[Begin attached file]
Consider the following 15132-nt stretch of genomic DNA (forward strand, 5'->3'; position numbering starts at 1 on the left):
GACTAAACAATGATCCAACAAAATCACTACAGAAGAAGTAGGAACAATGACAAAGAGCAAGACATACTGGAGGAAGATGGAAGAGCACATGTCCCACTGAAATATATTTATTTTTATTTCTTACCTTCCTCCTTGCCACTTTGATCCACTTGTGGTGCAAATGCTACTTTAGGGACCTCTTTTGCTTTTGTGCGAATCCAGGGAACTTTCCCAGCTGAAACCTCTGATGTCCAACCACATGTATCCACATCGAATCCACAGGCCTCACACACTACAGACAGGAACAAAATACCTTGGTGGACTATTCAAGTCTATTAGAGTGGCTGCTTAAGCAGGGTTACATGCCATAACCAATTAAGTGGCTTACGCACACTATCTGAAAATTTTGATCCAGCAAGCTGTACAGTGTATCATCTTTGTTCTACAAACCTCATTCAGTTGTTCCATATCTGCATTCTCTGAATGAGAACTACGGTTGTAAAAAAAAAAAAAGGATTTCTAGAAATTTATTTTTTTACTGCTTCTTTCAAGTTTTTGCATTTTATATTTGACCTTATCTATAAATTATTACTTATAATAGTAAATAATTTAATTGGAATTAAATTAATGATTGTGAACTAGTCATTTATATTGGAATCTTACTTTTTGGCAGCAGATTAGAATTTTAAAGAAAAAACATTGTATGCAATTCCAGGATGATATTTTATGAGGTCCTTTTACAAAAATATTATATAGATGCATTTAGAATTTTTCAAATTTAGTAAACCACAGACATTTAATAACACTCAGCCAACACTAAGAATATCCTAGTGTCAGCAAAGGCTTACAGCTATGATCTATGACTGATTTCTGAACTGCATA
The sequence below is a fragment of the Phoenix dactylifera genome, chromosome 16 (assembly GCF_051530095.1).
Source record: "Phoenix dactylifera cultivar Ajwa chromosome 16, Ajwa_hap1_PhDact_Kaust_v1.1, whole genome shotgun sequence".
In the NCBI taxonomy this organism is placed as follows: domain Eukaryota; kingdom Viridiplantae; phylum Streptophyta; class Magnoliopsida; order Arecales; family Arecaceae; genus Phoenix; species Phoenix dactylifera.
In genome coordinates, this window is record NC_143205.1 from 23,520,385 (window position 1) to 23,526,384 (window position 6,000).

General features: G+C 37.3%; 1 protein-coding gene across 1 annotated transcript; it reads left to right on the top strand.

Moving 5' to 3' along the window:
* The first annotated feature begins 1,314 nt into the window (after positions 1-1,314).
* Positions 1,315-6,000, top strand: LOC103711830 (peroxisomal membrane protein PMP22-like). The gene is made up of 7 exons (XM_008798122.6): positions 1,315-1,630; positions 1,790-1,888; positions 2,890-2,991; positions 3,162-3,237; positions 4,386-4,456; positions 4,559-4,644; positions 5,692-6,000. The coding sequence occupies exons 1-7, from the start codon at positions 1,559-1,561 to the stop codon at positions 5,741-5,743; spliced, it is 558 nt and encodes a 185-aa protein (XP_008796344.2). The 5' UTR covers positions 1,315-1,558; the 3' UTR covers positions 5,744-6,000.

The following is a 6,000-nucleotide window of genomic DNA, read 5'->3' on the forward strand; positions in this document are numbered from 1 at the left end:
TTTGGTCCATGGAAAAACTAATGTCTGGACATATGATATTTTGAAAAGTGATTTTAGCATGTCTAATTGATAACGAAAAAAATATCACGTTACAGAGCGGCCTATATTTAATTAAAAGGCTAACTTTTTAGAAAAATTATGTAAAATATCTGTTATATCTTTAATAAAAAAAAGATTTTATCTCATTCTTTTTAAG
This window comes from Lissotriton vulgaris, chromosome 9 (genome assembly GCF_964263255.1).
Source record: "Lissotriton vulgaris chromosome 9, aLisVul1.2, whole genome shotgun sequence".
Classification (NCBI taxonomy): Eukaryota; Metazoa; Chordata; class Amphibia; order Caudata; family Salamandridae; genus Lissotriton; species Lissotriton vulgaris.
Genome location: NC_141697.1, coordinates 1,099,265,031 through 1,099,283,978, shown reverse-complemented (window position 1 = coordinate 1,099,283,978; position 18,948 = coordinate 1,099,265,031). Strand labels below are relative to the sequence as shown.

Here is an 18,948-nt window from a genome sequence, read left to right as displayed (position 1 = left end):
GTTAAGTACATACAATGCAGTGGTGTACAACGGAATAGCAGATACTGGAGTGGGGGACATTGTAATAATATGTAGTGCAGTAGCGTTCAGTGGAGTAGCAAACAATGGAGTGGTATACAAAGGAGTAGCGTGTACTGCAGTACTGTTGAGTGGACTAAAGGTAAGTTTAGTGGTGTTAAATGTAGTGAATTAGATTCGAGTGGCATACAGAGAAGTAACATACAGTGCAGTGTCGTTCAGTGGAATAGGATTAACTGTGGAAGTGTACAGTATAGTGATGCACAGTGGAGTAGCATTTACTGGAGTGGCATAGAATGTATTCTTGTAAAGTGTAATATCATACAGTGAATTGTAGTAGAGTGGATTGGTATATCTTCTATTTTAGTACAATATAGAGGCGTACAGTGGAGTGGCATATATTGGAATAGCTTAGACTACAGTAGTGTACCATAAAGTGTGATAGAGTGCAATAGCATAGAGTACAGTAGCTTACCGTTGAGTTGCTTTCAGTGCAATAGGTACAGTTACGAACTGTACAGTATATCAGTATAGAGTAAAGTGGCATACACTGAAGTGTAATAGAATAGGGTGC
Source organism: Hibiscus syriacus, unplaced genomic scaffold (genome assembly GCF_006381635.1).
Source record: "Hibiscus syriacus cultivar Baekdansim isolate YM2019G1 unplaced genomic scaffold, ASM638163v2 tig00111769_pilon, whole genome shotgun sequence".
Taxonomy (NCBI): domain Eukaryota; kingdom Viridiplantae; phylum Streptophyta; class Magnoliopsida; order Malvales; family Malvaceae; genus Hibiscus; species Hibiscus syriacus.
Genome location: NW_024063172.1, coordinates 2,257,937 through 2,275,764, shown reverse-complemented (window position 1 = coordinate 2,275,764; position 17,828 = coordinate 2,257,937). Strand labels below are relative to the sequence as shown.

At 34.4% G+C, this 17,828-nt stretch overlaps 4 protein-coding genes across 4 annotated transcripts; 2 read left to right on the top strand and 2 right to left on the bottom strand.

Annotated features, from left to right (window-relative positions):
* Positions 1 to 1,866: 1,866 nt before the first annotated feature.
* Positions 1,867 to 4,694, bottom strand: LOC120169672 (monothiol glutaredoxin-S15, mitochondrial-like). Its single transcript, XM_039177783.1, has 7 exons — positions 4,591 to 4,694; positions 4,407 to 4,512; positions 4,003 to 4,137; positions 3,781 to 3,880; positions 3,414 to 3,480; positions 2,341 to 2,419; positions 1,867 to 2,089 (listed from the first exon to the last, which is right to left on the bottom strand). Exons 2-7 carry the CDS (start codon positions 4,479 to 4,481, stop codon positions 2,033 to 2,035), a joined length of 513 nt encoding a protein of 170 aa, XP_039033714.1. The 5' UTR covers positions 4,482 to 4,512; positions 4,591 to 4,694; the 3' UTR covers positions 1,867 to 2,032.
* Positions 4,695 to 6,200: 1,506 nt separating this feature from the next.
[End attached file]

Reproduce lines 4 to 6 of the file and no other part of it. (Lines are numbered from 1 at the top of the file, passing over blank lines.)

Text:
Source record: "Phoenix dactylifera cultivar Ajwa chromosome 16, Ajwa_hap1_PhDact_Kaust_v1.1, whole genome shotgun sequence".
In the NCBI taxonomy this organism is placed as follows: domain Eukaryota; kingdom Viridiplantae; phylum Streptophyta; class Magnoliopsida; order Arecales; family Arecaceae; genus Phoenix; species Phoenix dactylifera.
In genome coordinates, this window is record NC_143205.1 from 23,520,385 (window position 1) to 23,526,384 (window position 6,000).